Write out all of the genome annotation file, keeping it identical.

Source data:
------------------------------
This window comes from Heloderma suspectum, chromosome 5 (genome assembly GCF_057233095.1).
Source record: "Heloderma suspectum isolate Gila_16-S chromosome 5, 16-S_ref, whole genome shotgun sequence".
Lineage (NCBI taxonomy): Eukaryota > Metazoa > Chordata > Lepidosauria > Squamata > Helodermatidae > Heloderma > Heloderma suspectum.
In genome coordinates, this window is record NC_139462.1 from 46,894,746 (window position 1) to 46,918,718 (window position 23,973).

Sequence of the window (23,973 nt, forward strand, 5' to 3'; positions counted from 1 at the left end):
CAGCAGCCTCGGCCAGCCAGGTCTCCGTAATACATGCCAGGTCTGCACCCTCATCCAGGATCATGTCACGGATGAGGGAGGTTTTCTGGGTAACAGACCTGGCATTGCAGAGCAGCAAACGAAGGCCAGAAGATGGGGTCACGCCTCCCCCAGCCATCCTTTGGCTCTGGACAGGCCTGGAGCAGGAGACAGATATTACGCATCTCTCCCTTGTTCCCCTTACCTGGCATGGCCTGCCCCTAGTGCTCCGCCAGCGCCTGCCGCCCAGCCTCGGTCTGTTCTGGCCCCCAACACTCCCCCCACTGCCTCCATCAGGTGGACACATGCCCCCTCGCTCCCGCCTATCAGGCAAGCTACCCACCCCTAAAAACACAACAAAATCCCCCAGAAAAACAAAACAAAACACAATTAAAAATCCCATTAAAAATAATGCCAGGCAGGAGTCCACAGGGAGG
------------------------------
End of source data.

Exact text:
This window comes from Heloderma suspectum, chromosome 5 (genome assembly GCF_057233095.1).
Source record: "Heloderma suspectum isolate Gila_16-S chromosome 5, 16-S_ref, whole genome shotgun sequence".
Lineage (NCBI taxonomy): Eukaryota > Metazoa > Chordata > Lepidosauria > Squamata > Helodermatidae > Heloderma > Heloderma suspectum.
In genome coordinates, this window is record NC_139462.1 from 46,894,746 (window position 1) to 46,918,718 (window position 23,973).

Sequence of the window (23,973 nt, forward strand, 5' to 3'; positions counted from 1 at the left end):
CAGCAGCCTCGGCCAGCCAGGTCTCCGTAATACATGCCAGGTCTGCACCCTCATCCAGGATCATGTCACGGATGAGGGAGGTTTTCTGGGTAACAGACCTGGCATTGCAGAGCAGCAAACGAAGGCCAGAAGATGGGGTCACGCCTCCCCCAGCCATCCTTTGGCTCTGGACAGGCCTGGAGCAGGAGACAGATATTACGCATCTCTCCCTTGTTCCCCTTACCTGGCATGGCCTGCCCCTAGTGCTCCGCCAGCGCCTGCCGCCCAGCCTCGGTCTGTTCTGGCCCCCAACACTCCCCCCACTGCCTCCATCAGGTGGACACATGCCCCCTCGCTCCCGCCTATCAGGCAAGCTACCCACCCCTAAAAACACAACAAAATCCCCCAGAAAAACAAAACAAAACACAATTAAAAATCCCATTAAAAATAATGCCAGGCAGGAGTCCACAGGGAGG